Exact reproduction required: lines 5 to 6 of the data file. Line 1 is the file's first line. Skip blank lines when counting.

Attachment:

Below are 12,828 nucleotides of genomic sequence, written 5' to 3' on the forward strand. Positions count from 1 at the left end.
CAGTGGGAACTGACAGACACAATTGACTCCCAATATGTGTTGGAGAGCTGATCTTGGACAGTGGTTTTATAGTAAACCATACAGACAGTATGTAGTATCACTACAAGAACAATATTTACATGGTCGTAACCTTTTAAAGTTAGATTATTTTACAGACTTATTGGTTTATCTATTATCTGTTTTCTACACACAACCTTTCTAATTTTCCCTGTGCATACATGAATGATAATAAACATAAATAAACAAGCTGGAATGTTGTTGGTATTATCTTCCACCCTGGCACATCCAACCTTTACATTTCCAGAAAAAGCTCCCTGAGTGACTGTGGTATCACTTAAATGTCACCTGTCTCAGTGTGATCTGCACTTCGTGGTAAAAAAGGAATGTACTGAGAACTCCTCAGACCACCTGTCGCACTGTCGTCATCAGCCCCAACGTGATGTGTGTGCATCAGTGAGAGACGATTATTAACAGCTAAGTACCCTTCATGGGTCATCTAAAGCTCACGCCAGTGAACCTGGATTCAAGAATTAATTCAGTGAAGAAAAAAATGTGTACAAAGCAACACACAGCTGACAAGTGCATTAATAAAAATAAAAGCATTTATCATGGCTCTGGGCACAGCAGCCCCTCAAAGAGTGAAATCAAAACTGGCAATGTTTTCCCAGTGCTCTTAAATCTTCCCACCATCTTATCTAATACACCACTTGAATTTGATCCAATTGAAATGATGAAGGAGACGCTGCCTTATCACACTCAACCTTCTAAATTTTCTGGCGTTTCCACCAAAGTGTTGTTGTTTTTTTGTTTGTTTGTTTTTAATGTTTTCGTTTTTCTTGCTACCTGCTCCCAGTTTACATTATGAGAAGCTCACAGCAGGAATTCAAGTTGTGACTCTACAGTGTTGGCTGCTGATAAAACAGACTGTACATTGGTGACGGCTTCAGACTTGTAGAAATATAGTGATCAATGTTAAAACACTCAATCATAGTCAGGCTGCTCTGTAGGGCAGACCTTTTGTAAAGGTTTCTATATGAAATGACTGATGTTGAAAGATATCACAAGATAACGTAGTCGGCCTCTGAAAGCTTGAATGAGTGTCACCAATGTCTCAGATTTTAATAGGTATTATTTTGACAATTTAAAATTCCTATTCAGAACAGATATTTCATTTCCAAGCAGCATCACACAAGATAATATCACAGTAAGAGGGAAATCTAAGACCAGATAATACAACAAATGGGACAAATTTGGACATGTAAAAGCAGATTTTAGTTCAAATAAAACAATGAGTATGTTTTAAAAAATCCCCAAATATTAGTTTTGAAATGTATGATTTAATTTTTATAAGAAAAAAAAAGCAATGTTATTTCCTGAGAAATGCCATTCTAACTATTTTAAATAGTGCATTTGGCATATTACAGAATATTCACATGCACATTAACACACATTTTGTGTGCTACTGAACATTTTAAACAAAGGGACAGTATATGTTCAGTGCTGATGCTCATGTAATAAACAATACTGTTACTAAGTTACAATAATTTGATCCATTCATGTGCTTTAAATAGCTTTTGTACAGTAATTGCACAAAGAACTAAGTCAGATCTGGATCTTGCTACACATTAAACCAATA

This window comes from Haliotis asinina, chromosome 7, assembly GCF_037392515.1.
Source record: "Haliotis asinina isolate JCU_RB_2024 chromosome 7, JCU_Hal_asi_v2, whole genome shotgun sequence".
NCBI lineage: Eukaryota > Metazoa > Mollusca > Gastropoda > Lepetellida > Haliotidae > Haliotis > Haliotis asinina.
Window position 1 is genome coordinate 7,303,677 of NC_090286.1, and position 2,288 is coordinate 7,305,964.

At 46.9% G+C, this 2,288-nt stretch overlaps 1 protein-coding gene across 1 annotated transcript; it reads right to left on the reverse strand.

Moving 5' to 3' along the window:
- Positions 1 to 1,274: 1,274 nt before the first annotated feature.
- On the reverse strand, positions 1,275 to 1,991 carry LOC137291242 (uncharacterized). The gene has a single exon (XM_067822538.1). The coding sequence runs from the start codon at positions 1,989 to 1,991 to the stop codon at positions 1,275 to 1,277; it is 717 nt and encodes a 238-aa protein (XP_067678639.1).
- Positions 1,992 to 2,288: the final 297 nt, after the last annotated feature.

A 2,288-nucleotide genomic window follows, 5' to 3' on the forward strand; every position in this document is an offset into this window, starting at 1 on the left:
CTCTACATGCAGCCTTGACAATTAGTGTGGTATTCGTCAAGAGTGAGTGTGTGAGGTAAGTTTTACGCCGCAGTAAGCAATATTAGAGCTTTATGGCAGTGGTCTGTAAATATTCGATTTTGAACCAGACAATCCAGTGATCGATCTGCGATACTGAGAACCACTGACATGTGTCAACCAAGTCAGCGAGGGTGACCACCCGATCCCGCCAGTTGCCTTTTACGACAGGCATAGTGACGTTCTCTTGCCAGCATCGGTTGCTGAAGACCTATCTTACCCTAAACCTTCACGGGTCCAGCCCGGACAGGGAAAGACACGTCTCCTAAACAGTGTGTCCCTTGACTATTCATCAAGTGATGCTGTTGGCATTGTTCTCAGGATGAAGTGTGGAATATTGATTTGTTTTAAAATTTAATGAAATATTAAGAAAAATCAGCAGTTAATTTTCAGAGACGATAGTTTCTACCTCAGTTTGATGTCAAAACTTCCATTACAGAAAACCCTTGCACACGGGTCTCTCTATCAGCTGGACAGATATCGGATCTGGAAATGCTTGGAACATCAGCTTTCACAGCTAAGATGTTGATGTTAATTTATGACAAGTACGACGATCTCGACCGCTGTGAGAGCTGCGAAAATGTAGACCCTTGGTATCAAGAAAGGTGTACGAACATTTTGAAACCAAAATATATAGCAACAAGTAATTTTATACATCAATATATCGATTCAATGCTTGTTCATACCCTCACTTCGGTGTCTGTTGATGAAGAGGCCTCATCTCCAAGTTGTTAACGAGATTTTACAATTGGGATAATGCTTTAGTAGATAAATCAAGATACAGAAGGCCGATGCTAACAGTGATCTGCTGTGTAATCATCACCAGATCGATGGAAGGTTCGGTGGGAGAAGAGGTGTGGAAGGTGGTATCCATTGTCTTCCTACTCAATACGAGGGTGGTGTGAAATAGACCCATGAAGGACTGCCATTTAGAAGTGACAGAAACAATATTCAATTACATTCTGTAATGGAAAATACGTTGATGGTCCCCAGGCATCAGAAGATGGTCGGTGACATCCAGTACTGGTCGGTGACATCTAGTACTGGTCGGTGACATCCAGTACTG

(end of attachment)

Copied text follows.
NCBI lineage: Eukaryota > Metazoa > Mollusca > Gastropoda > Lepetellida > Haliotidae > Haliotis > Haliotis asinina.
Window position 1 is genome coordinate 7,303,677 of NC_090286.1, and position 2,288 is coordinate 7,305,964.